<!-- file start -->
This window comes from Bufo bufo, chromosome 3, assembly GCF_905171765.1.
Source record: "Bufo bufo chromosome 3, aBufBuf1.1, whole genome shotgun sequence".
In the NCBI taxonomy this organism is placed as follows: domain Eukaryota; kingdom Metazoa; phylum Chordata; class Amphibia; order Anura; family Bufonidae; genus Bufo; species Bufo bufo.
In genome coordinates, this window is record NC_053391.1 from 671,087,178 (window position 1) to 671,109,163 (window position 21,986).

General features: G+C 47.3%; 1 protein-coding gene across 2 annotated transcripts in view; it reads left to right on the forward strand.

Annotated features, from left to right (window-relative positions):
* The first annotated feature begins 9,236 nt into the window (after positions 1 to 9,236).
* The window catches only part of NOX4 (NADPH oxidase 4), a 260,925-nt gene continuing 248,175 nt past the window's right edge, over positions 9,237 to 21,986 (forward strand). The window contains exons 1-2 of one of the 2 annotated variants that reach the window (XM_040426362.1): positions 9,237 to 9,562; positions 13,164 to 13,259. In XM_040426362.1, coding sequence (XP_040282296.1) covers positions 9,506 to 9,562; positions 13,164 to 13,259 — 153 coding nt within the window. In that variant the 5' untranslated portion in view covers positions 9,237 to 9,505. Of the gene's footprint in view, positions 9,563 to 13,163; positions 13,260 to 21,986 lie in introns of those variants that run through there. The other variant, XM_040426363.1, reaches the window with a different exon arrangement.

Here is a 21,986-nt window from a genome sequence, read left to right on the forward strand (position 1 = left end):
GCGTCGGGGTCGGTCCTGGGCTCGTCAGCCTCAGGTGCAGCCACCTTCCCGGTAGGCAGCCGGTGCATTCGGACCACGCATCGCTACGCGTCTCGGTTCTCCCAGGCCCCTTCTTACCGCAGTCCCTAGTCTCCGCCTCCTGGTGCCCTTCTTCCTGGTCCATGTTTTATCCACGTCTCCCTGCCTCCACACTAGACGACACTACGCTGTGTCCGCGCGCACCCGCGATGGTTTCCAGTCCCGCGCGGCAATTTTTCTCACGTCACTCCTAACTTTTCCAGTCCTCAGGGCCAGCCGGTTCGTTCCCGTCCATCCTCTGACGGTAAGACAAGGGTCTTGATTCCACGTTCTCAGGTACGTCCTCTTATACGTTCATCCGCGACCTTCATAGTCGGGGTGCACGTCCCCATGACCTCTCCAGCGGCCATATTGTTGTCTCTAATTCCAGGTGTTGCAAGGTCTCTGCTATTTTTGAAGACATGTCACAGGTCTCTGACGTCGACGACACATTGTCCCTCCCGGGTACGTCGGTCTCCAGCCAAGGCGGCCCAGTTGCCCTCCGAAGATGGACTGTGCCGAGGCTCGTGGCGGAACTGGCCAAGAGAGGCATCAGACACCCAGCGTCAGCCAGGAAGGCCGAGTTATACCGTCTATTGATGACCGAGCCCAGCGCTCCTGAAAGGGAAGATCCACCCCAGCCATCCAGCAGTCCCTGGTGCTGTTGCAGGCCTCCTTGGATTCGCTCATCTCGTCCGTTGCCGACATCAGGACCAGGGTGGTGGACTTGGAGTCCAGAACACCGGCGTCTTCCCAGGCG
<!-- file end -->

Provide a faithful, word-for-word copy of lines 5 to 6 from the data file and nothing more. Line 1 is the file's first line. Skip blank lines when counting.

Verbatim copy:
General features: G+C 47.3%; 1 protein-coding gene across 2 annotated transcripts in view; it reads left to right on the forward strand.

Annotated features, from left to right (window-relative positions):